Hyphen magazine - Asian American arts, culture, and politics

On Screen and On Scene: 'As One'

I didn’t expect to cry while watching a ping pong movie. But I did. Because it’s more than just a ping pong movie; it’s an incredible film.

As One dramatizes the historic conjoining of the North and South Korean ping pong teams for the 1991 World Table Tennis Championships in Chiba, Japan. At the beginning, there’s more that separates the two teams than a net and the 38th parallel. The stoic and militaristic North Koreans are preyed upon by their more expressive and relaxed South Koreans, which is met with violent response. The bitter rivalry between the team’s top female players accentuates the long distance the players need to go towards working together.

But they did -- to unparalleled success. The similarities in the drive and the humanity of the players helps to overcome their differences. Soon, the young players are arguing to stay together, rather than be ripped apart by political forces.

Economic and impactful, the script is near perfection with its sub-plots of a Romeo and Juliet-esque romance propelling the story forward. The teaming of rivals Hyun Jung-hwa and Li Bun-hee allows the shedding of preconceptions and the formation of a deep bond between the two. The evolution of this relationship is especially nuanced and meaningful, with credit due to first-time feature director Moon Hyun-sung and the superior acting of Bae Doo-na (Li) and Ha Ji-won (Hyun).

Additionally, the actors themselves all played world-class ping pong. No special effects, no stunt doubles.The cast trained upwards of seven months in preparation for the film. Bae studied the little footage existing on the North Korean Li and imitated her playing style, including her signature serve. A right-hander, Bae also had to learn how to play left-handed. The real-life Hyun Jung-hwa, the only Korean to achieve a Grand Slam in table tennis, was brought in as coach, and the actress portraying her had astoundingly never played before.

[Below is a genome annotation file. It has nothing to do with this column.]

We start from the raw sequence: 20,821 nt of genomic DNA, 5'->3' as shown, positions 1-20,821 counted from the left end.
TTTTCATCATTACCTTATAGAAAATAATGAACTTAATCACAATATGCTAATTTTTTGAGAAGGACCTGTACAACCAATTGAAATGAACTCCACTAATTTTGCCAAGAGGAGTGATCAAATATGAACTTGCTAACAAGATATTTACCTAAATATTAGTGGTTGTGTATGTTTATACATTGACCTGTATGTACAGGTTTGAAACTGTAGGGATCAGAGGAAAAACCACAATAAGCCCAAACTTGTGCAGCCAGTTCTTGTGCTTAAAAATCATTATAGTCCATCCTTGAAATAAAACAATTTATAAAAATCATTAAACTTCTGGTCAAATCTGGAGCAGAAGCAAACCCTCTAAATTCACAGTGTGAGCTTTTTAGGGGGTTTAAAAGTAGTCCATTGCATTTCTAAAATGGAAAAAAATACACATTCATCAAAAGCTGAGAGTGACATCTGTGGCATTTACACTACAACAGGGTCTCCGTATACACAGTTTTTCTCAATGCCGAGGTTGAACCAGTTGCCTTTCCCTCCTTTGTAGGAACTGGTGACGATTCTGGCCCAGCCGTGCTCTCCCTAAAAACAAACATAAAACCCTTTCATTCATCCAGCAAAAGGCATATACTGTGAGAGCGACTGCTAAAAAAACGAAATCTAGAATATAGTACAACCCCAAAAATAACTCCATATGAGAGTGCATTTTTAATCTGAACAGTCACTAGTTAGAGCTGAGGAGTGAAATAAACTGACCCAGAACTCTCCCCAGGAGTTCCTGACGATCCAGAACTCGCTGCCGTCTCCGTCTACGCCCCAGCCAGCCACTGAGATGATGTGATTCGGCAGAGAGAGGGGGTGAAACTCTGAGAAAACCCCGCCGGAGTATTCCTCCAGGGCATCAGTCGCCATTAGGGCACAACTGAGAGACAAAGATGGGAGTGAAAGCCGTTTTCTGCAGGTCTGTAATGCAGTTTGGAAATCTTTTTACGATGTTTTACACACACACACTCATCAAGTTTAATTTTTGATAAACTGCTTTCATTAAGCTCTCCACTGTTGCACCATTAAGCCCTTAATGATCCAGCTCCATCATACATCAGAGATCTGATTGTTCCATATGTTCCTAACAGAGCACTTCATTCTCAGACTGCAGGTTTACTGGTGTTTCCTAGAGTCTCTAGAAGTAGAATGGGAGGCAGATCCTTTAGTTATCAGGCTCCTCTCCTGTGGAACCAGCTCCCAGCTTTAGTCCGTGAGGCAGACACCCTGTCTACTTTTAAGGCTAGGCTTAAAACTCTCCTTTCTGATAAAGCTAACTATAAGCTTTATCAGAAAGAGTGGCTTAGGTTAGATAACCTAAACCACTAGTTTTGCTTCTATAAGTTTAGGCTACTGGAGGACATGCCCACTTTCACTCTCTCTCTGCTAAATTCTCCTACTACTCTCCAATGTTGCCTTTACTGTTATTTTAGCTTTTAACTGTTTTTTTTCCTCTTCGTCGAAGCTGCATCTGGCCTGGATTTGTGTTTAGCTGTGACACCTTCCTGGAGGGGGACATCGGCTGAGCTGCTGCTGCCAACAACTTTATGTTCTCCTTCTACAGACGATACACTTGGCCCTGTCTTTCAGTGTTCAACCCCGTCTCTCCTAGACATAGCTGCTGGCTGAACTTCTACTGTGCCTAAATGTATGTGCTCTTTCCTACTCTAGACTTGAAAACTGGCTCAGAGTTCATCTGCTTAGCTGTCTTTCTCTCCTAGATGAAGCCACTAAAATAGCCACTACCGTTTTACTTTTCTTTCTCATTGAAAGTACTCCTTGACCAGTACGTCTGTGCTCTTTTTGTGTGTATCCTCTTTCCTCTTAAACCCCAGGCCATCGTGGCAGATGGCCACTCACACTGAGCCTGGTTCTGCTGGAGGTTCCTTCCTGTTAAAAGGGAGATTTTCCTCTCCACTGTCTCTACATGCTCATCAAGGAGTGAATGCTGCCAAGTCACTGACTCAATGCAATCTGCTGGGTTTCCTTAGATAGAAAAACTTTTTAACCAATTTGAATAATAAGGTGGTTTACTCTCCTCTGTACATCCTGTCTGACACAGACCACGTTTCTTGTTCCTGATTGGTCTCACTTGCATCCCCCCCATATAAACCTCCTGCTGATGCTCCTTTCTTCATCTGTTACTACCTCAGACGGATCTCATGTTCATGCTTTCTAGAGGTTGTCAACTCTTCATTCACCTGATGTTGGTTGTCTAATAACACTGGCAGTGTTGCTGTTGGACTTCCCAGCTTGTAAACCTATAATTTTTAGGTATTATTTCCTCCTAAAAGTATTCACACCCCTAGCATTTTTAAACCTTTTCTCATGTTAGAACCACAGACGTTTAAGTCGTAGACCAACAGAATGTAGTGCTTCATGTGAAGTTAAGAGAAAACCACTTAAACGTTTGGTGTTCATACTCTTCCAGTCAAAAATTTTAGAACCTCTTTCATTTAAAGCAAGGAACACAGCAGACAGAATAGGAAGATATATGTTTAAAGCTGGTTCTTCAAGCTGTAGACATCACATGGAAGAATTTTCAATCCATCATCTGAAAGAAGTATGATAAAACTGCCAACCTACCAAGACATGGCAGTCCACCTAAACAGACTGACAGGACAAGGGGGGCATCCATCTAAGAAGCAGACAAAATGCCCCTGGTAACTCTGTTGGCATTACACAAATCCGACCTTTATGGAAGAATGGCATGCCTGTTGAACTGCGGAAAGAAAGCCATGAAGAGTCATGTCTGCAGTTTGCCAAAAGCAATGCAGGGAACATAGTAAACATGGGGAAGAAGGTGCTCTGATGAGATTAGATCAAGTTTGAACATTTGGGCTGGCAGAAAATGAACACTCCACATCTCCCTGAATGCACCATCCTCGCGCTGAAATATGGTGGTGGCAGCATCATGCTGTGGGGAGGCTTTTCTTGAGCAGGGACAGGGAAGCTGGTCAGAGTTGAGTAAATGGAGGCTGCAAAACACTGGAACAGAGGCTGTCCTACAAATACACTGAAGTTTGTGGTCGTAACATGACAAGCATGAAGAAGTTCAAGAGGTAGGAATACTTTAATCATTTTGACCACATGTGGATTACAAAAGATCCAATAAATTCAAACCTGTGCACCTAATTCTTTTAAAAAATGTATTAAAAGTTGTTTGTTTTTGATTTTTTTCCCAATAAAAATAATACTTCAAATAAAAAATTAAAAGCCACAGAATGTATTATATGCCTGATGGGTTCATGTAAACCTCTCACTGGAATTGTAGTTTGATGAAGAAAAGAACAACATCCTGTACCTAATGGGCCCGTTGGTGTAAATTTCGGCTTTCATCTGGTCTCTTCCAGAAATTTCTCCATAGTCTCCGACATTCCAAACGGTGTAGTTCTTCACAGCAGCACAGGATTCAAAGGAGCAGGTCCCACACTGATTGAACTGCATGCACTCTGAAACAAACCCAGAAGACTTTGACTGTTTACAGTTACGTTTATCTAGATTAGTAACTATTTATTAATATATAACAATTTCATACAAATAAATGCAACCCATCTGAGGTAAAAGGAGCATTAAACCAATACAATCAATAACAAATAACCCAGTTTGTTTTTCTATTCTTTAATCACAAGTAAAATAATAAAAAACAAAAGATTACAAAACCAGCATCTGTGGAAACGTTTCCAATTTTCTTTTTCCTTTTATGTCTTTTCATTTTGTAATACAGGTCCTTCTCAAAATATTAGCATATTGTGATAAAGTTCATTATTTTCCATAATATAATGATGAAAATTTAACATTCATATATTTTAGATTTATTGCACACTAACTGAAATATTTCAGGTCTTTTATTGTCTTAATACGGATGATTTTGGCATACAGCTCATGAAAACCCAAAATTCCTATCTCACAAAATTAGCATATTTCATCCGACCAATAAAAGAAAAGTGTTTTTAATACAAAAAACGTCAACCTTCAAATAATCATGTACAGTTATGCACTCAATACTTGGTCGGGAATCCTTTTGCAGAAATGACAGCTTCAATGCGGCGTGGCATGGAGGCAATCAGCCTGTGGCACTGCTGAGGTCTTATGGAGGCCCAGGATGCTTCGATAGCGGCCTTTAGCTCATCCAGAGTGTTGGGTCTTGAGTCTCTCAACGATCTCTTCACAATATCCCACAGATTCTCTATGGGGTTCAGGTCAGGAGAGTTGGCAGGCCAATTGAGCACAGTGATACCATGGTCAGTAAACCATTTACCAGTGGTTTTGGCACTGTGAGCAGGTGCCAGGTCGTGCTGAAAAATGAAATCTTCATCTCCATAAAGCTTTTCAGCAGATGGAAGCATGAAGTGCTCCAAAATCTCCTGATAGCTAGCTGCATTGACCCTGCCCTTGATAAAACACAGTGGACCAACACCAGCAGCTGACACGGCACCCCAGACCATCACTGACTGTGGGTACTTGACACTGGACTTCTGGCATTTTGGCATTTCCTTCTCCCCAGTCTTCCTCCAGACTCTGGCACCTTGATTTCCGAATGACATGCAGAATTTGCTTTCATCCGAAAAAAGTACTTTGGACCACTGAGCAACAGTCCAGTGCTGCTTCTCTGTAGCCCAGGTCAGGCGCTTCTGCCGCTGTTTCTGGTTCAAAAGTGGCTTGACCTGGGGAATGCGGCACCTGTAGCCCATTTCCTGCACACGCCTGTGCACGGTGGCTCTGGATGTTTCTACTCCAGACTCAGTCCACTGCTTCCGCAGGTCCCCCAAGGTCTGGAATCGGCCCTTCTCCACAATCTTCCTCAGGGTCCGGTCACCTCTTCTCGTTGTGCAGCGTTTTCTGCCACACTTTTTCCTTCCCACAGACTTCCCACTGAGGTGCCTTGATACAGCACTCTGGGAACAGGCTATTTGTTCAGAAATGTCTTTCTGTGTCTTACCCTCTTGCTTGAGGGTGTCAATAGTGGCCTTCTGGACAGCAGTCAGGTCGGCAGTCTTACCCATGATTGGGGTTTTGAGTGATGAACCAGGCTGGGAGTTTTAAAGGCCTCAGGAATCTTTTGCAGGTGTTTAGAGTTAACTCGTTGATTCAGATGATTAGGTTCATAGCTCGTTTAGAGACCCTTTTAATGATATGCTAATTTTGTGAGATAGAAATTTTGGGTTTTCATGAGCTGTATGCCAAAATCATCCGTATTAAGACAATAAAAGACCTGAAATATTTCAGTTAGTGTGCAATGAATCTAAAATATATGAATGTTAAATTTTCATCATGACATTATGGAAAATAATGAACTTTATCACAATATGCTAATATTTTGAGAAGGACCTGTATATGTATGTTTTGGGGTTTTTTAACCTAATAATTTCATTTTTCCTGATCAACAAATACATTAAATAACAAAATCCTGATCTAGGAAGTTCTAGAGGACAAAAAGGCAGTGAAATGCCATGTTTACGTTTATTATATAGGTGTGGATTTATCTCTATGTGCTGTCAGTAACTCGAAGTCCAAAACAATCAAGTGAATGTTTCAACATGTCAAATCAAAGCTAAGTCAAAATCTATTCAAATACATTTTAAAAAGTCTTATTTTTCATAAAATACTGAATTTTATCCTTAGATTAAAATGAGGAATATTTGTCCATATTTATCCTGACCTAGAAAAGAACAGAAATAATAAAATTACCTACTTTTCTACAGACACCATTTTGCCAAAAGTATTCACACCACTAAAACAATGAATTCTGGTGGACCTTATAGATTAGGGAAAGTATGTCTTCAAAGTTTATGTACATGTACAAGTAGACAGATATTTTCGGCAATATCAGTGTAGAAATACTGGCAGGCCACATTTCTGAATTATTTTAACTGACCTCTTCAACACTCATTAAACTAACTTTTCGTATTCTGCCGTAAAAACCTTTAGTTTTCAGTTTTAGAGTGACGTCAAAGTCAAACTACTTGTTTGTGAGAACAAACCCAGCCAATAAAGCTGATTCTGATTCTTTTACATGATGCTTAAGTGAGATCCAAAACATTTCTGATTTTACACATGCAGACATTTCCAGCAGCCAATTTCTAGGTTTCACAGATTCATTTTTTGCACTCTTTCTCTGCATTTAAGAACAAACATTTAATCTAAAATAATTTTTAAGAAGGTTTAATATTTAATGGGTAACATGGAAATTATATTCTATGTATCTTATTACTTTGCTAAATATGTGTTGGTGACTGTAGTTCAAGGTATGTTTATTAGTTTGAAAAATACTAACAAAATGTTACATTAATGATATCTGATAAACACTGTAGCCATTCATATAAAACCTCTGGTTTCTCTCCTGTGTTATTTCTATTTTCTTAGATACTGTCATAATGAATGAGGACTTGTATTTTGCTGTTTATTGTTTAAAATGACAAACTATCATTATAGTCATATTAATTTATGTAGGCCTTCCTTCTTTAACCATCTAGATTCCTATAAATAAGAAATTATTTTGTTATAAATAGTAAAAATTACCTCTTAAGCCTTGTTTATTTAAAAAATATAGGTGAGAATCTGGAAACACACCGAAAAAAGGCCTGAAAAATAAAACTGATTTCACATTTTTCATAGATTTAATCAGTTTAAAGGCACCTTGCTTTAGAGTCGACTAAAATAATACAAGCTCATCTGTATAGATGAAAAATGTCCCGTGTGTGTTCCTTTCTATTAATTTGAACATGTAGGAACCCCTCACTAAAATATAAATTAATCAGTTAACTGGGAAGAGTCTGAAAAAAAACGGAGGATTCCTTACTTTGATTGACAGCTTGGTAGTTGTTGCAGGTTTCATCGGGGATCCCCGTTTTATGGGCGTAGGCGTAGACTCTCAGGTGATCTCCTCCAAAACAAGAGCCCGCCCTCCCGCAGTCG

Bae and the other actors portraying North Koreans also had to learn regional accents. The mercurial and charismatic Bae, familiar to audiences for her lead role in Air Doll and The Host, has talent on par of Meryl Streep.

As One is the best movie I've seen in years, and had me crying, cheering and wanting to know more about the real people that inspired it the film. Undoubtedly it will be compared to Hoosiers, Remember the Titans, and other great underdog sports movies. However, being that there’s no other country in the world with a demarcation separating its halves, its political nuances can’t be replicated. The film's ability to portray this complexity through the players' relationship is what makes As One incomparable.


As One opens June 1 at select theaters and in Los Angeles June 8.

A special note: CJ Entertainment is planning to bring superstar actress Ha-Ji Won, Sector 7, Secret Garden, and Haeundae, to CGV Cinemas, Los Angeles’  flagship Asian Cinema house on June 5 for a special screening. More info here.

About The Author

Ken Choy

Ken Choy is a community organizer and filmmaker, and producer of Breaking the Bow. He is gay, green, and gluten free.

Current Issue: 27

The Sex Issue

Birds do it. Bees do it. It's our hottest issue yet, featuring sizzling drag queen Raja Gemini on the cover.



Current Hyphen Magazine Issue

Hyphen Email Updates

Be Our Friend

Facebook Twitter YouTube Flickr

Digital Issue

The previous issue of Hyphen is available in its entirety for your perusing pleasure. Almost as good as having it right in your hands!